How to Add Ribbing to a Sleeve.....New Garment or Old




Introduction: How to Add Ribbing to a Sleeve.....New Garment or Old

About: I'm "retired", and now have time for all the creative things I've done since I was a child. I especially like anything with texture.....fabric, wood, glass, stones....even rusty objects. I have a LARGE fabric…

Whether you are making a new garment (shirt, jacket, dress, or even pants) or just want to add a ribbed cuff to a garment you already own. This will show you how to get EASY, professional looking results.

For the purpose of this tutorial I will be using contrasting colors to make my samples easier to see.

This tutorial is using a regular sewing machine, but it will work using a serger (overlock machine) as well

Step 1: Determine the Size Cuff You Want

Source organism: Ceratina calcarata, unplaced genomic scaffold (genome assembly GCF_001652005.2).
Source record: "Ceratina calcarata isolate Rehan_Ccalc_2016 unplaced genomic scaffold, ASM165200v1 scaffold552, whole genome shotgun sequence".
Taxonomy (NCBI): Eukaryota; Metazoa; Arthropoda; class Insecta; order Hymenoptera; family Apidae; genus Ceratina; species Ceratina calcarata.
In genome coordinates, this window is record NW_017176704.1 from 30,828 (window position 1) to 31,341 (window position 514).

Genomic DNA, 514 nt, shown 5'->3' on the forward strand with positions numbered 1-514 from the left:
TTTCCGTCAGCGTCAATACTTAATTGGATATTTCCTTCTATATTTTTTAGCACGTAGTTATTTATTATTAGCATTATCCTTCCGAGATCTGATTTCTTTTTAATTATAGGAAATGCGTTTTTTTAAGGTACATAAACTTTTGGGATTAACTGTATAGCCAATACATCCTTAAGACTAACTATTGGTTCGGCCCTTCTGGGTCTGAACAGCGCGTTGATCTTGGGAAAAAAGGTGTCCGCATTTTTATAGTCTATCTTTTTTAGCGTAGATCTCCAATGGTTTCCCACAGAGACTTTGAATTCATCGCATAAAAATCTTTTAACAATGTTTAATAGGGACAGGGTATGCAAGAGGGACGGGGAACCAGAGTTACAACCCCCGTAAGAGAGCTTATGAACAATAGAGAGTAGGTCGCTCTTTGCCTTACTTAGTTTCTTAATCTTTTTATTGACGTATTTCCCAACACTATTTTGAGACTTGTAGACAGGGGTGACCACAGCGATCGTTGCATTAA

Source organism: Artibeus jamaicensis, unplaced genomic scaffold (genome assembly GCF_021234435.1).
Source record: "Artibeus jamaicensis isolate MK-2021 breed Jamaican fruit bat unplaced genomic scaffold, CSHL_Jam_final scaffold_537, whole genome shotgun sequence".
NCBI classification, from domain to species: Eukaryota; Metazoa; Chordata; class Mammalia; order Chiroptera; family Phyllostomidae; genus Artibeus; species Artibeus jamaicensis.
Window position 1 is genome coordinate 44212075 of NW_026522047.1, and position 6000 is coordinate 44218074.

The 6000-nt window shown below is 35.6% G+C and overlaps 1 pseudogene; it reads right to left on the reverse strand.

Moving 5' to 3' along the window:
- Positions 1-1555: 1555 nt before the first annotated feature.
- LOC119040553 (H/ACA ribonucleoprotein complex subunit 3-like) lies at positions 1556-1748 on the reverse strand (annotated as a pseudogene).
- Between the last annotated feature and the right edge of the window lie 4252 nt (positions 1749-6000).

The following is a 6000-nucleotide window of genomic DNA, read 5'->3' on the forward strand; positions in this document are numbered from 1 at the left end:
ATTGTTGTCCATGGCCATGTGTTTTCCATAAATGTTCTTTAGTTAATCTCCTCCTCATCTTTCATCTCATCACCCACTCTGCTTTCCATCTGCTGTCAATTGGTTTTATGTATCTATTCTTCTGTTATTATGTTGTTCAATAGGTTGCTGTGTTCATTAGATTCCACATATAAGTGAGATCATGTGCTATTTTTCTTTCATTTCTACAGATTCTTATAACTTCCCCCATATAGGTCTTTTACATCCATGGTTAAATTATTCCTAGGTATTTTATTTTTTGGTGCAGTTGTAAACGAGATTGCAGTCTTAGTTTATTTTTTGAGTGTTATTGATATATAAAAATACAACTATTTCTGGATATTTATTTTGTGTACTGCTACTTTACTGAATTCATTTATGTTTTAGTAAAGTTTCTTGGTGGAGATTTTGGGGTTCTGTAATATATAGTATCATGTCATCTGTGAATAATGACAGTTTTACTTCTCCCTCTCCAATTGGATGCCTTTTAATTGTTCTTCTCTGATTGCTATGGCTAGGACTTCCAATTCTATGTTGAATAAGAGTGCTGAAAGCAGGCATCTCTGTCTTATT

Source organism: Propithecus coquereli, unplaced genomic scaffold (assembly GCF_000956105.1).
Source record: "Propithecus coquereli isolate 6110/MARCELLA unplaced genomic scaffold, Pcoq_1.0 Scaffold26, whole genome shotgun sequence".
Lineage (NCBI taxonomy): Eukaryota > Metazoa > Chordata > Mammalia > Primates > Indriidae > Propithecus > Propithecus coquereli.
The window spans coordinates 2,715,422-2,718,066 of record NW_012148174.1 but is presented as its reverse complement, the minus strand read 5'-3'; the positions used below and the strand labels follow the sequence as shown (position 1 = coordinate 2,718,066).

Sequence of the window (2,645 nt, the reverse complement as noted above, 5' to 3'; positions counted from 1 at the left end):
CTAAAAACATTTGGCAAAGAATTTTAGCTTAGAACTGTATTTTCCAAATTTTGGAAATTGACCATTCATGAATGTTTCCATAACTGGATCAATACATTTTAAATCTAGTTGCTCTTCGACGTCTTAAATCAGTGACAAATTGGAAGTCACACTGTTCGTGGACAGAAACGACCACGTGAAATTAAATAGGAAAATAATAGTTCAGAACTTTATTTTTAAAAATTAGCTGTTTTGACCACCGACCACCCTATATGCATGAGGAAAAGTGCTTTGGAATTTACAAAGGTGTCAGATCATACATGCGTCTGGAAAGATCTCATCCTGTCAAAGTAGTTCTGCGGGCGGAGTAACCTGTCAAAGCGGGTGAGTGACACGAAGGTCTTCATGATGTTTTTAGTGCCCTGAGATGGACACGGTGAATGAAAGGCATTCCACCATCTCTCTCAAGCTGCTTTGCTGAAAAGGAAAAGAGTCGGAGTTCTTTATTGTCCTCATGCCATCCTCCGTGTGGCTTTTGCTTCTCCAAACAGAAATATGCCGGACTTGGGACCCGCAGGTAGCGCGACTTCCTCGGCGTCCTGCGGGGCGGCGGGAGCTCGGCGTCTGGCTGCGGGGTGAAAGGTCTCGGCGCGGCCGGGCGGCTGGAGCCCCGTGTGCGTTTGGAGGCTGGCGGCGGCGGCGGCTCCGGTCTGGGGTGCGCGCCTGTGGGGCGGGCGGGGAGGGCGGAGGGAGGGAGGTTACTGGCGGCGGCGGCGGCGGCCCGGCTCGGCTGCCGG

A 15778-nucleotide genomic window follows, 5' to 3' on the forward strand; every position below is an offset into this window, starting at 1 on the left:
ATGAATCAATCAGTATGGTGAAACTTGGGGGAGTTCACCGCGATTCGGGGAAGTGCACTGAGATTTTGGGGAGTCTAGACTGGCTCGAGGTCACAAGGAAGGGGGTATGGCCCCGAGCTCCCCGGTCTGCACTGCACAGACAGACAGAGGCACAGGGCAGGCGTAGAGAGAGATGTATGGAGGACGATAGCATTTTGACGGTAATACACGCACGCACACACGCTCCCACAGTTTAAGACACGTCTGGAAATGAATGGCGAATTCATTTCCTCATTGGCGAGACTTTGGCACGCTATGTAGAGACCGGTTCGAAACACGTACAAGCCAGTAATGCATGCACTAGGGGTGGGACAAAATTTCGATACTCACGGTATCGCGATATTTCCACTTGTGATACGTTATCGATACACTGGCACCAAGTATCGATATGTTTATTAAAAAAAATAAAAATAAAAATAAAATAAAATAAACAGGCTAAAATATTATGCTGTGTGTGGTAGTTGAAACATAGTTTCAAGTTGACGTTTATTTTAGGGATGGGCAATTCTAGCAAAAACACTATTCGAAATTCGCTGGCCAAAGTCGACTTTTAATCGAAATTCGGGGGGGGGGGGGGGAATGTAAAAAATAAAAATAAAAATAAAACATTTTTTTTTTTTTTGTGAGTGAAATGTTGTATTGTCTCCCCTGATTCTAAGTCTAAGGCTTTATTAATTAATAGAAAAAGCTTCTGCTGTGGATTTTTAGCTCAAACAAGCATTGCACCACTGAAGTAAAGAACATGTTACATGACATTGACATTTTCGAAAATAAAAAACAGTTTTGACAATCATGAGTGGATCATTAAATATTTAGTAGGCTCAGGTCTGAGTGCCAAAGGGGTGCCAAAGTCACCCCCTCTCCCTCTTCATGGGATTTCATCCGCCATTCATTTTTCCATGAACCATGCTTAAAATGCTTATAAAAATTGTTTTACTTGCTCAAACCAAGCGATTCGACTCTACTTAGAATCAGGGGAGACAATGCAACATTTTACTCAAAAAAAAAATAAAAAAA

I will use the term WRIST/CUFF just to make things easier, but remember you can use this same technique to add ribbing to a waist, sleeve (short not as a cuff), pant leg, or neck.

  • First measure your wrist (write that down)
  • Determine how YOU like your cuff to fit (loose? snug?)
  • Determine how long you'd like your cuff to be (do YOU like to fold it?)
  • Determine if you want matching or contrasting color for your cuff

OK now we need to figure out how much fabric you need to buy. IF you are only adding a cuff to 1 shirt, dress, or jacket You will:

  • ADD 1 inch to your wrist measurement (example: my wrist is 7" + 1" = 8")
  • DOUBLE that measurement (you have two wrists) So I need 16"
  • I want my cuff to be 3" LONG (you can make them longer or shorter, but don't go too short for the cuff on a long sleeve will look ODD......I promise) Most are between 3" and 5 "
  • DOUBLE that length (we will be folding it in half)
  • ADD about 1" to that for a seam allowance So I will need 3"+ 3" + 1" =7" )

Ribbing is sold 1 or 2 ways (in the US) the yard (or any part of a yard) OR by the inch. It may come on a bolt just like regular fabric, and will be anywhere from 35"-46" wide. OR it may come in a TUBE (no cut edge) and will not be as wide (this is where you usually pay by the inch) is not as common to see ribbing this way any more.